World Library  
Flag as Inappropriate
Email this Article

Australia–Denmark relations


Australia–Denmark relations

Australia - Denmark relations
Map indicating locations of Denmark and Australia



Australia–Denmark relations refers to the current and historical relations between Australia and Denmark. Australia has an embassy in Copenhagen,[1] and Denmark has an embassy in Canberra.[2]


  • History 1
  • Trade 2
  • Migration 3
  • High-society visits 4
  • References 5


In the 1890s, there were no trade between Australia and Denmark, so in the 1920s, Junket and Hirschsprung cigars.[3] On 1 May 1952, an agreement on visas was signed in Canberra.[4]

In the 1980s, after the visit of Uffe Ellemann-Jensen to Australia, the relations between Australia and Denmark was described as warm and friendly.[5]

In 2010, both countries made a deal to ship 6,100 ton hexachlorobenzene waste from Australia to Denmark.[6] Greenpeace protested outside the Australian environment ministry to show their opposition to the shipment of Hexachlorobenzene from Australia.[7][8] On 23 December 2010, Danish Minister of Environment Karen Ellemann cancelled the deal because of the pressure.[9]


Monthly value of Australian merchandise exports to Denmark (A$ millions) since 1988
Monthly value of Danish merchandise exports to Australia (A$ millions) since 1988

In 2008, trade between Australia and Denmark amounted $1,19 billion.[10] In 2009, Danish export to Australia amounted 4,8 billion DKK and Australian export amounted 697 million DKK. In 2008, Danish investments in Australia was 6,6 billion DKK.[11]


8,000 Danes migrated to Australia after World War II. Over 50,000 Australians claim Danish ancestry.[12]

High-society visits

On 1 February 1987, Danish Queen Margrethe II visited Australia.[13] In December 2009, during the 2009 United Nations Climate Change Conference, Australian Prime Minister Kevin Rudd visited Denmark.[14] On 17 August 2010, Princess Mary of Denmark visited Tasmania, her Australian state of origin. Princess Mary, although a Danish citizen due to her marriage to Crown Prince Frederik, was born and raised in the Australian state of Tasmania. It is this royal connection between the two countries that has had the most effect to their respective citizens' interests in their bilateral ties, particularly in Australia's media coverage of Denmark-Australian relations and Danish royalty. News on Danish royal affairs are common in Australia.[15]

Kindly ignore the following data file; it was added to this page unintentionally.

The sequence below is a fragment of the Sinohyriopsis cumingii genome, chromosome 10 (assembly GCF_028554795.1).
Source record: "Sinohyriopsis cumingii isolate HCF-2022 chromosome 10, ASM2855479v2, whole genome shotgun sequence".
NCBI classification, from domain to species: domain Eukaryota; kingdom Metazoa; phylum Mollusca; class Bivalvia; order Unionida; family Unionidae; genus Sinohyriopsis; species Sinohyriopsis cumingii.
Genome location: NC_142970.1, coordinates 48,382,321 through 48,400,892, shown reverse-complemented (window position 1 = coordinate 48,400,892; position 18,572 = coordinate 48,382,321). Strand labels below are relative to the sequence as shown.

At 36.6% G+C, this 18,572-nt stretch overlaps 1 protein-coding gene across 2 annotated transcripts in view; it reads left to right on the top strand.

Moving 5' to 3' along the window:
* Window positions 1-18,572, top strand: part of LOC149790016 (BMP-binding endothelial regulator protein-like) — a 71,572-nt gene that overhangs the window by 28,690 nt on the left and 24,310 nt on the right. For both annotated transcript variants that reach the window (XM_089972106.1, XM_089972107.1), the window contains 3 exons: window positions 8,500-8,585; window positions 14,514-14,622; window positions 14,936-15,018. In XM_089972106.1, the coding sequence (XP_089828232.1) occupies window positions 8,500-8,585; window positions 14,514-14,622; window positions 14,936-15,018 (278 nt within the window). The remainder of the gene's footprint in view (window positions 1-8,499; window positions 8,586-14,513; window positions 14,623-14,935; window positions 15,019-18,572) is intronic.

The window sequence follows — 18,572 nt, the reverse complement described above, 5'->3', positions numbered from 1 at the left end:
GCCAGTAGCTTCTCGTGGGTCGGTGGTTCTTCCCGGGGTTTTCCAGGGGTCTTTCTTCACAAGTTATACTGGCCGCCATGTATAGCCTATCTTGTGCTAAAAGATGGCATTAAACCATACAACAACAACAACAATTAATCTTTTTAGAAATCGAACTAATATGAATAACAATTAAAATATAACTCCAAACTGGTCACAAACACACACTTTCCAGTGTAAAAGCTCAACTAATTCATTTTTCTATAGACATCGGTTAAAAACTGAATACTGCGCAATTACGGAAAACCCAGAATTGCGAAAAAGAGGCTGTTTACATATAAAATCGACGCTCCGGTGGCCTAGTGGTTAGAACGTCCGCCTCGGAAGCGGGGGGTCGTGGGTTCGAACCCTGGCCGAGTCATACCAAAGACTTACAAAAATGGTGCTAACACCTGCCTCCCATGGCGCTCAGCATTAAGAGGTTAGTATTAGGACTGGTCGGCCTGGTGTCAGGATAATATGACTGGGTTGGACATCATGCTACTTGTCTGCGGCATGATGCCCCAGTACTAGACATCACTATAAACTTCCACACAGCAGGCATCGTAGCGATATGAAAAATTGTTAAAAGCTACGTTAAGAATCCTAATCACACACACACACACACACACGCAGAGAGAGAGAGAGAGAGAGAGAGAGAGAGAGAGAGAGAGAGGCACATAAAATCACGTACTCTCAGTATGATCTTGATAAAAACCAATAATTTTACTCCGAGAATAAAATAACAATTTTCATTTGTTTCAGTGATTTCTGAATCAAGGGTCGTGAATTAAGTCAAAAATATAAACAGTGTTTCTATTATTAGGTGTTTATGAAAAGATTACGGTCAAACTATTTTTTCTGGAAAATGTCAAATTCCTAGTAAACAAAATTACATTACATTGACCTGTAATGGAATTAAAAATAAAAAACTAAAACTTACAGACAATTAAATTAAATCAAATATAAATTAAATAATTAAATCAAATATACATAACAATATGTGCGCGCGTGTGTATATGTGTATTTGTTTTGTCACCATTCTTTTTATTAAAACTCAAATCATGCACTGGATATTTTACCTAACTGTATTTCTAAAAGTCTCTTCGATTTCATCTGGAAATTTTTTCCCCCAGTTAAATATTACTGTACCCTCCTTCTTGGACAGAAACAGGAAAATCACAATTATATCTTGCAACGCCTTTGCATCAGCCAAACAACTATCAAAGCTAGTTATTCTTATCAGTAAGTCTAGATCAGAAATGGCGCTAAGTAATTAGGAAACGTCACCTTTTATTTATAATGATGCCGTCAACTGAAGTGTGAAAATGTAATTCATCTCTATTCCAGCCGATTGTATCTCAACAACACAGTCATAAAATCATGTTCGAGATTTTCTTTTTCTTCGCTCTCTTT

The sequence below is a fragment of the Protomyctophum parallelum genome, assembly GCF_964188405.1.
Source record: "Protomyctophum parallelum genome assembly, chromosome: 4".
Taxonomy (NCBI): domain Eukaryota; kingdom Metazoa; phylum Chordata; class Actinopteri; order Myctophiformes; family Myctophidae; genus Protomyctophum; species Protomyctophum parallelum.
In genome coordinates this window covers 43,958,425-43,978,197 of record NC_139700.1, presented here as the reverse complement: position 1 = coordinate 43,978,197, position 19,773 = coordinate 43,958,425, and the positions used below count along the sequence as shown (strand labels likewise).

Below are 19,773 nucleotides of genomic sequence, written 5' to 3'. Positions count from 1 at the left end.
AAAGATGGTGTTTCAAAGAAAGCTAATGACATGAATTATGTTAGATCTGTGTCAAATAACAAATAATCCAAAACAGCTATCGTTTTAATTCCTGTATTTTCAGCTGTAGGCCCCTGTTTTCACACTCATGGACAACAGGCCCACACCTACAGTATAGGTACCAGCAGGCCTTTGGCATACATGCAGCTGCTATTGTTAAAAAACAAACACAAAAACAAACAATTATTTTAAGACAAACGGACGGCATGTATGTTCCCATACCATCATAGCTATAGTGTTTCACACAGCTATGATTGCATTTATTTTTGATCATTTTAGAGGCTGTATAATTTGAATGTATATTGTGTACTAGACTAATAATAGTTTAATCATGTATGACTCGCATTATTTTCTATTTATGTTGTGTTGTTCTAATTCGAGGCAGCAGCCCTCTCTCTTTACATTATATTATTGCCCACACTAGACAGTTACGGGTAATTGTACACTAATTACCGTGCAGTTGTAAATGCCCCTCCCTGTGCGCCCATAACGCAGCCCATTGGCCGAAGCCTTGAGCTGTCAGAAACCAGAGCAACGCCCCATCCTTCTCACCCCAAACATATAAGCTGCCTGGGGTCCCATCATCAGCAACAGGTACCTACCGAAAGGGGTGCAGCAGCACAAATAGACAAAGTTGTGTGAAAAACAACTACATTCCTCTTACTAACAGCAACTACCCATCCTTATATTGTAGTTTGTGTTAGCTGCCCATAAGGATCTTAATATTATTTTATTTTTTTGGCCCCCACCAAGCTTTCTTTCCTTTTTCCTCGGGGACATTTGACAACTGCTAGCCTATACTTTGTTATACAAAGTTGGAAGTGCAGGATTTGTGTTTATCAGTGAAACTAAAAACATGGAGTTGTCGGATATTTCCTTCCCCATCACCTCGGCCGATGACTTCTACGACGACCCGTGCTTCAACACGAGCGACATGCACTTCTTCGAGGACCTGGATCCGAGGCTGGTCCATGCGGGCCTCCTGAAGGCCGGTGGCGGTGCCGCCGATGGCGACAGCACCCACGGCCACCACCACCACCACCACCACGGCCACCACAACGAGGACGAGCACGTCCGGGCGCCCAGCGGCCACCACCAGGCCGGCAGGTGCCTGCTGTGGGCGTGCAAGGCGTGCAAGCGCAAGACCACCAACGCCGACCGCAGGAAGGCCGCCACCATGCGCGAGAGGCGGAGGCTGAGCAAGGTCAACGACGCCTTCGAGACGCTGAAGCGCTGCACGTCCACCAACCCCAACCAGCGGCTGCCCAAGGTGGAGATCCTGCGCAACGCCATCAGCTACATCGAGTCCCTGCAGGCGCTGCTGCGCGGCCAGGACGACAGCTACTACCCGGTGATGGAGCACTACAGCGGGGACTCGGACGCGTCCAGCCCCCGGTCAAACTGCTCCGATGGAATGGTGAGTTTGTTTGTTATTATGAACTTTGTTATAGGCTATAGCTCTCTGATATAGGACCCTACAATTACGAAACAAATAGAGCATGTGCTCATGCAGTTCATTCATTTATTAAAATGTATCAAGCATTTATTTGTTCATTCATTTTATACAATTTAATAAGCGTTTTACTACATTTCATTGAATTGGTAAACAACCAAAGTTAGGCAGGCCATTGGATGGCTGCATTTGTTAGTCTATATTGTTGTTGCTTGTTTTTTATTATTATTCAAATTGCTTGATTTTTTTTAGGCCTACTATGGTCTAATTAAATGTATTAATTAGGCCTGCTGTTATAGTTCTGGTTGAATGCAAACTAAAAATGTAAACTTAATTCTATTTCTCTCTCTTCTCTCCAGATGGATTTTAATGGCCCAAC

1. ^ Government of Australia. "Australian embassy in Copenhagen, Denmark".  
  2. ^ Government of Denmark. "Danish embassy in Canberra, Australia".  
  3. ^ Jens Sorensen Lyng (1939). The Scandinavians in Australia, New Zealand and the Western Pacific. Retrieved 2 April 2011. 
  4. ^ Treaty series 301.  
  5. ^ Australian foreign affairs record 56. Australia. Dept. of Foreign Affairs. 1985. Retrieved 2 April 2011. 
  6. ^ "Australia under fire over toxic waste shipment". ABC News Canada. 3 November 2010. Retrieved 2 April 2011. 
  7. ^ "Danish ban puts local union in a bind over loading toxic waste".  
  8. ^ "Denmark takes Australia's toxic waste". Big Pond News. 16 June 2010. Retrieved 2 April 2011. 
  9. ^ "Karen Ellemann stopper kemi-transport".  
  10. ^ "Australian and Danish Trading on the Move". Enspiro. July 2009. Retrieved 2 April 2011. 
  11. ^ "Landefakta Australien". Ministry of Foreign Affairs of Denmark (in Danish). WayBack Machine. Retrieved 22 December 2011. 
  12. ^ Government og Australia. "Denmark country brief". Retrieved 2 April 2011. 
  13. ^ "The Royal Visit to Australia in March 2004 was a success". Danish Church Australia (in Danish). Retrieved 2 April 2011. 
  14. ^ "Rudd to visit Japan en route to Denmark".  
  15. ^ "Fotogrfer må ikke filme Mary i Australien".  
This article was sourced from Creative Commons Attribution-ShareAlike License; additional terms may apply. World Heritage Encyclopedia content is assembled from numerous content providers, Open Access Publishing, and in compliance with The Fair Access to Science and Technology Research Act (FASTR), Wikimedia Foundation, Inc., Public Library of Science, The Encyclopedia of Life, Open Book Publishers (OBP), PubMed, U.S. National Library of Medicine, National Center for Biotechnology Information, U.S. National Library of Medicine, National Institutes of Health (NIH), U.S. Department of Health & Human Services, and, which sources content from all federal, state, local, tribal, and territorial government publication portals (.gov, .mil, .edu). Funding for and content contributors is made possible from the U.S. Congress, E-Government Act of 2002.
Crowd sourced content that is contributed to World Heritage Encyclopedia is peer reviewed and edited by our editorial staff to ensure quality scholarly research articles.
By using this site, you agree to the Terms of Use and Privacy Policy. World Heritage Encyclopedia™ is a registered trademark of the World Public Library Association, a non-profit organization.

Copyright © World Library Foundation. All rights reserved. eBooks from World eBook Library are sponsored by the World Library Foundation,
a 501c(4) Member's Support Non-Profit Organization, and is NOT affiliated with any governmental agency or department.